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Feds to release additional Trinity River water starting Aug. 13
by Dan Bacher
Friday Aug 10th, 2012 10:09 PM
"While the Hoopa Valley Tribe applauds this announcement, we worry that in future years water releases for Klamath salmon runs may not available," said Regina Chichizola, Communications Director for the Hoopa Valley Tribe. "Both the peripheral tunnel plans and Klamath Basin Restoration agreements ignore the fact that salmon need water to survive."

Over 100 members of the Hoopa Valley and Resighini Tribes and their allies rallied for clean water on the Klamath in Sacramento on July 17. Photo by Dan Bacher.
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Feds to release additional Trinity River water starting Aug. 13

by Dan Bacher

Under political pressure from the Hoopa Valley Tribe and Humboldt County, the federal government announced Friday it will release additional water from Trinity Lake to supplement flows in the Lower Klamath River this year to help prevent a fish kill from taking place.

The water is being released to protect a forecasted record-breaking run of adult Chinook salmon from disease outbreak and mortality. Scientists forecast 380,000 Chinook salmon will return to the Klamath River this fall. That is 250 percent more salmon than in 2002, when over 68,000 salmon perished in the lower Klamath in low, warm water conditions in the largest fish kill of its kind in U.S. history.

Pete Lucero, spokesman for the U.S. Bureau of Reclamation, said releases from Lewiston Dam will begin in the early morning hours of August 13 and end in the last week of September.

Flows in the Lower Klamath River will be targeted at 3,200 cubic feet per second during this period, and Lewiston Dam releases will be adjusted accordingly. Current river flow forecasts indicate that Lewiston Dam releases will increase from the current rate of 450 cfs on August 13 and will vary between about 1,000 and 1,200 cfs prior to dropping to 450 cfs in late September, according to Lucero.

"The rate of increasing releases could be as high as 250 cfs every two hours, and the rate of flow reductions could be as high as 100 cfs every four hours," said Lucero. "The public is urged to take all necessary precautions on or near the river while flows are increased."

Regina Chichizola, Communications Director for the Hoopa Valley Tribe, praised the announcement, but warned that water for salmon may not be on tap in the future unless more is done to protect the fish.

"While the Hoopa Valley Tribe applauds this announcement, we worry that in future years water releases for Klamath salmon runs may not available," Chichizola said. "Both the peripheral tunnel plans and Klamath Basin Restoration agreements ignore the fact that salmon need water to survive. These proposals threaten the Trinity and Klamath River's water. We feel it is time for California water planners to get serious about protecting the Klamath salmon runs."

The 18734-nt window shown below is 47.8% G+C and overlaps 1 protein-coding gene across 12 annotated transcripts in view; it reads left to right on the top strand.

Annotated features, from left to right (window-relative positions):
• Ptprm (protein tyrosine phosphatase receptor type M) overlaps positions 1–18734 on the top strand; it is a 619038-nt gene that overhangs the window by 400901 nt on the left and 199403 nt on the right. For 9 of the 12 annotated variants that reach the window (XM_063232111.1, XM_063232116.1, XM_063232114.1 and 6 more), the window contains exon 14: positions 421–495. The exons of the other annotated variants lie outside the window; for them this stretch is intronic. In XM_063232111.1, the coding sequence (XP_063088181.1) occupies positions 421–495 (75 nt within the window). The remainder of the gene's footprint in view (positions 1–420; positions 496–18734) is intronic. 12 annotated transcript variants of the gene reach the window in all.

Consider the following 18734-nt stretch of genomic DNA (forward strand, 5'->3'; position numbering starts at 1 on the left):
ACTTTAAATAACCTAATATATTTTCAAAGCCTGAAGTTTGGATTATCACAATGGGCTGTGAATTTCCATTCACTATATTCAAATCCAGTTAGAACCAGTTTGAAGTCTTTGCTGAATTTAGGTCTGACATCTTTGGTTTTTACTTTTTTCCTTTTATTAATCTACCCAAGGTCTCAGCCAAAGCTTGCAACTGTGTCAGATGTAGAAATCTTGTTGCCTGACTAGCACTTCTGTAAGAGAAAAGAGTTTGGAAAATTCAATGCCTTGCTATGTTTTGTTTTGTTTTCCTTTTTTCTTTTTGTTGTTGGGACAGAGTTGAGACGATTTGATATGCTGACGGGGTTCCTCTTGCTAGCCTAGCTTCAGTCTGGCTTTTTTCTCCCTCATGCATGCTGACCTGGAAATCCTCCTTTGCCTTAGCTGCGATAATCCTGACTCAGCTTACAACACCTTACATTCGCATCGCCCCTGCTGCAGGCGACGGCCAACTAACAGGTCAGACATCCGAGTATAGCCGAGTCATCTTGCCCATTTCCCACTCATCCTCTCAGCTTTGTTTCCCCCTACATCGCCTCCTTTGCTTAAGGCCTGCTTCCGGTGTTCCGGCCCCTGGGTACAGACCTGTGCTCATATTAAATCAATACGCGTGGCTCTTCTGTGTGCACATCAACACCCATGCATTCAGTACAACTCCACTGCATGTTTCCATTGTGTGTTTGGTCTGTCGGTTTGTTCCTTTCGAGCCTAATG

To prevent a fish kill from taking place again, the Tribe and Humboldt County this spring requested that the Bureau of Reclamation release 50,000 acre feet of water, water the county has the right to, down the Klamath. The Bureau rejected this request, but on July 17 released a draft plan to release Trinity River water down the Klamath to forestall another fish kill from taking place this fall.

The additional releases are taking place as the Obama and Brown administrations fast-track the Bay Delta Conservation Plan (BDCP) to build twin peripheral tunnels to divert more Sacramento and Trinity River water to corporate agribusiness on the west side of the San Joaquin Valley and Southern California water agencies.

Kayla Carpenter, a Hoopa Valley Tribe member who is pursuing her PHD in linguistics at U.C. Berkeley, attended a rally with members of the Winnemem Wintu and Pit River Tribes and other Delta advocates at the State Capitol to protest the BDCP on July 25, the day Governor Jerry Brown and Interior Secretary Ken Salazar unveiled their water conveyance plan. Carpenter emphasized that "the peripheral tunnels plan is tied up with Trinity River water going south."

“The Trinity is pumped into the Sacramento via Whiskeytown Reservoir and we already have to fight hard to get water that we should be getting by law for fish," said Carpenter. "A bigger tunnel to suck California dry isn’t going to help our fish.”

An Environmental Assessment and Finding of No Significant Impact were prepared in accordance with the National Environmental Policy Act (NEPA). The draft documents were released for public review July 17-27, and public comments have been addressed in the Final EA/FONSI.

The documents are available at http://www.usbr.gov/mp/nepa/nepa_projdetails.cfm?Project_ID=10230. If you encounter problems accessing the environmental documents online, please call 916-978-5100 or email mppublicaffairs [at] usbr.gov.